Print Version    Email to Friend
Climate change hurts poor Filipinos the most

The sea is engulfing a community of 40 households in the northern Philippines where people rely on whatever the ocean can offer for a living.
People have already started losing their homes, their school and their chapel to the sea. The water is taking over land that is home to the poorest of the poor in the region.
Rolando Yunson, a 70-year-old resident of Bisagu, a village near the town of Aparri in Cagayan province, said the sea “is leaving nothing but electricity posts.”
He said, “People were forced to leave and look for other land to resettle.” Bisagu is located along an estuary where the Cagayan River pours into the Philippine Sea.
But even before the recent rise in sea levels, Yunson said the village had experienced storm surges and huge waves. “Gradually, the village became uninhabitable. Typhoons became more destructive,” the old fisherman said. 
Global sea levels have been rising over the past century and the rate has increased in recent decades.
In 2014, global sea levels were 6.6 centimetres above the 1993 average—the highest annual average in satellite radar measurements, according to the National Oceanic and Atmospheric Administration in the United States.
The two major causes of rising sea levels are thermal expansion caused by warming of the oceans and the increased melting of land-based ice, such as glaciers and ice sheets.
Higher sea levels mean that deadly and destructive storm surges push farther inland than they once did, which also means more frequent nuisance flooding.
Father Manuel Vicente Catral of the Archdiocese of Tuguegarao said what has happened to Bisagu is also going on in other coastal villages in the province.
“What’s alarming is that these changes are happening at a fast pace. We do not have the luxury of time to combat its impact,” the priest said.
In Capacuan, a village in the northern town of Rizal, farmer, Daniel Ranojo, has been trying to figure out how to make it through the dry season.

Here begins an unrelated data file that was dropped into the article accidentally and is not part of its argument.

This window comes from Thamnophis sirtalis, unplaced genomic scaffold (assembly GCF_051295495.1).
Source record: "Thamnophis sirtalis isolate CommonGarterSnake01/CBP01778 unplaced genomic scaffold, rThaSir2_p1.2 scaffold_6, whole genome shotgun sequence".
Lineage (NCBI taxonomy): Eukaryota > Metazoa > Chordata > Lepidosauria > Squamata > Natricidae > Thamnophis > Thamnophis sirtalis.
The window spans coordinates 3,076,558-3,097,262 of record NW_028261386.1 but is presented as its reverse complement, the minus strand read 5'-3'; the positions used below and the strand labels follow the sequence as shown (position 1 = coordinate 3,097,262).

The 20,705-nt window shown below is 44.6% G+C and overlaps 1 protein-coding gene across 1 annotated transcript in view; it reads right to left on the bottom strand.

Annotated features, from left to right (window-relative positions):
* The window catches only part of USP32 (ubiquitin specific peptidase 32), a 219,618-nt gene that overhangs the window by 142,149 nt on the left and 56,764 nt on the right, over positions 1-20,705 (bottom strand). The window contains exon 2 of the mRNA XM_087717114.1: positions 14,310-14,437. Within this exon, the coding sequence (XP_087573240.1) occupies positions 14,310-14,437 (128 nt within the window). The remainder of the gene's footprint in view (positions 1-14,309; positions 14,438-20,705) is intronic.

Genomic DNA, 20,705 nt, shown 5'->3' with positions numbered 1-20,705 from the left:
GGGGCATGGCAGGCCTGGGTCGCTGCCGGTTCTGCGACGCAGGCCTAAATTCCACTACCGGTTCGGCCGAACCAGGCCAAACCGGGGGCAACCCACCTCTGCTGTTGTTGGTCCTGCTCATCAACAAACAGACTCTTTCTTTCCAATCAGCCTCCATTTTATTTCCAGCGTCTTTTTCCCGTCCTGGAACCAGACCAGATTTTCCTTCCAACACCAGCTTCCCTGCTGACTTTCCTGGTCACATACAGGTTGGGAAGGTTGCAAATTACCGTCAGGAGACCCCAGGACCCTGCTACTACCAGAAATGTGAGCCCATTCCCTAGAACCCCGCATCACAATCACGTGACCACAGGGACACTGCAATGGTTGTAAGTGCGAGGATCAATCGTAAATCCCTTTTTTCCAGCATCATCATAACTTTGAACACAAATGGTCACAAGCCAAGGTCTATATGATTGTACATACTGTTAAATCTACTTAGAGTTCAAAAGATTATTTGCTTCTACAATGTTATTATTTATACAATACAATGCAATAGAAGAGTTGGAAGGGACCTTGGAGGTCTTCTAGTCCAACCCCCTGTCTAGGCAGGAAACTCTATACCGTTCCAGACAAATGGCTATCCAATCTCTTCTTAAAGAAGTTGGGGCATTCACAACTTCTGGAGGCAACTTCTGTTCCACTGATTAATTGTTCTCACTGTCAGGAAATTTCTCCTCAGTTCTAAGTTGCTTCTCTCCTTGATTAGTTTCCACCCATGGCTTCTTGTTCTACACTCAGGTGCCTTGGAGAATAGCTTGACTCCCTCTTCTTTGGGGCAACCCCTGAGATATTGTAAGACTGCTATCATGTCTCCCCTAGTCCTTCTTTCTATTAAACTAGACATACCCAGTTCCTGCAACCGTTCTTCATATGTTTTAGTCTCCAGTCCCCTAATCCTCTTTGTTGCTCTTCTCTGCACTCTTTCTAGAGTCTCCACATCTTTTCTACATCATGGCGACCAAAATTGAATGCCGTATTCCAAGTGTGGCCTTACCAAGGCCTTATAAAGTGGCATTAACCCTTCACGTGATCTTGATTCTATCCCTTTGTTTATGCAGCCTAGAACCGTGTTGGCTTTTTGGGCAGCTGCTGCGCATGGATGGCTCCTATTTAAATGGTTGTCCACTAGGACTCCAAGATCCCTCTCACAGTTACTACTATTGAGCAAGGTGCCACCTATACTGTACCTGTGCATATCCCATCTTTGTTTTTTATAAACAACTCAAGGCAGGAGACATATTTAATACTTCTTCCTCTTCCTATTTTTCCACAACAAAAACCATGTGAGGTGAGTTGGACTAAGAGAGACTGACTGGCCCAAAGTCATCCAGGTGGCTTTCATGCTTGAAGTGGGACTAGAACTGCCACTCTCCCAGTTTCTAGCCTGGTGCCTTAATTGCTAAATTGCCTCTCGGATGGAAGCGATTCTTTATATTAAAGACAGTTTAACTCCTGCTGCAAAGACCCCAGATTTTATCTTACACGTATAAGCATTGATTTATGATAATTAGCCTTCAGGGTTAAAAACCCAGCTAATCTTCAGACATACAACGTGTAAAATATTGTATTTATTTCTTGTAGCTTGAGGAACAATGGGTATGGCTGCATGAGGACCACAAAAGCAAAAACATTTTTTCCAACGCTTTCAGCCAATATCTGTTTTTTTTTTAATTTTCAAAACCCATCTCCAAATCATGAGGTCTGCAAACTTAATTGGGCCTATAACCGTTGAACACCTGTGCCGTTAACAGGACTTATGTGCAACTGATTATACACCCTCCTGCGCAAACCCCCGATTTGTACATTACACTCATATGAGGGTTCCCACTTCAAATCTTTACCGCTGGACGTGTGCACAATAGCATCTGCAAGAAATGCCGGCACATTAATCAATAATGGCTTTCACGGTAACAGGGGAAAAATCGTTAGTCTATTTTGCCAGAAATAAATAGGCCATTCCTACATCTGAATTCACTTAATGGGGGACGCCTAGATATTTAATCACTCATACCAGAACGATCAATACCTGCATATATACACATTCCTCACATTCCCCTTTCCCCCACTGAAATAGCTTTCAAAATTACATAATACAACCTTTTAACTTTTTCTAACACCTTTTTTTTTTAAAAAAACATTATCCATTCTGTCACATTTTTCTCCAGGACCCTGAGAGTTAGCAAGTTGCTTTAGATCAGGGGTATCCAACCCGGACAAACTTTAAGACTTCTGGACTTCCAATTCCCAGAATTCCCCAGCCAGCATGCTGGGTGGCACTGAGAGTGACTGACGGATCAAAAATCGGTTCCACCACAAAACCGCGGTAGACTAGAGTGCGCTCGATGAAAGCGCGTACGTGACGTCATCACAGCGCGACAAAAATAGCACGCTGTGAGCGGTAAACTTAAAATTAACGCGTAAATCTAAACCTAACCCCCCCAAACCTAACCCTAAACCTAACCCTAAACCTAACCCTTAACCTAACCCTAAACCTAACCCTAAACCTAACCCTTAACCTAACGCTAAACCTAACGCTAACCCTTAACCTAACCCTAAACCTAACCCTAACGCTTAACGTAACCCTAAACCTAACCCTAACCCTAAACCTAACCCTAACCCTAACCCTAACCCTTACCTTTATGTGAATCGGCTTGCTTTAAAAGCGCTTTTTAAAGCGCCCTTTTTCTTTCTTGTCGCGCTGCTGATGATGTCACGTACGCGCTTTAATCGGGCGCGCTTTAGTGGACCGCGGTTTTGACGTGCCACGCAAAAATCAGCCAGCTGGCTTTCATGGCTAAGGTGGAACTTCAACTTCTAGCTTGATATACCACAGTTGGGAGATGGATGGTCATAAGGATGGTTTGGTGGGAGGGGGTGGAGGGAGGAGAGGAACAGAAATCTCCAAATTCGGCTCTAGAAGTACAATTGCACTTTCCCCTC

He said the community was still recovering from the impact of last year’s Category 5, Typhoon Mangkhut super storm which struck the northern Philippines, leaving $29.5 billion worth of damage to agriculture and infrastructure. 
Cagayan province, where Ranojo has his farm, was one of the hardest hit areas.
He had to apply for a loan to buy seeds and fertilisers, hoping that the next harvest would be enough to cover the losses.  
In January, the El Niño, weather phenomenon hit the province, resulting in a drought. “We have nothing now,” Ranojo said.
In April, the National Disaster Risk Reduction and Management Council said the dry weather caused more than $744 million worth of damage to agriculture.
The government agency revealed that a total of 164,672 farmers had been affected by the drought, with 26 local governments declaring a “state of calamity.”
Sylwyn Sheen Alba, coordinator of the faith-based group, ACT Philippines Forum, said climate change hurts poor Filipino communities the most.
“And the damage is extreme,” she added. “People on the peripheries, who are also victims of social inequalities, cannot recover from successive destructive disasters because of a lack of access to resources.”
The 2018 World Risk Index noted that the Philippines is third among the 171 most vulnerable countries to natural disasters and climate change.
Alba blamed “social and economic inequalities, environmental degradation, poor governance and worsening human rights conditions” for the impact of climate change on the poor.
Jing Rey Henderson of Caritas Philippines, said “caring for the environment is also a move to protect the poor from the harsh impacts of climate change.”
Church leaders have repeatedly called for “ecological conversion … to live in harmony with nature rather than dominate it” following the release of Pope Francis’ encyclical on the environment, Laudato Si’: On care for our common home.
Henderson said that climate change and its effects “are real and unavoidable, but we can do something to mitigate its impact on communities.”
She observed, “A rich family can get out of the scorching heat of the sun by turning on an air-conditioning unit but a poor family in an off-grid village will only rely on trees.” 
Father Catral said poor communities, especially farming villages, will be the first to be affected by the impact of climate change.
However, the priest said farmland with no crops means markets without produce.
“We must understand that everything on the planet is intertwined,” the priest said. 
“If a town loses a village because of rising sea levels, it means a country has lost a fishing village,” he added. UCAN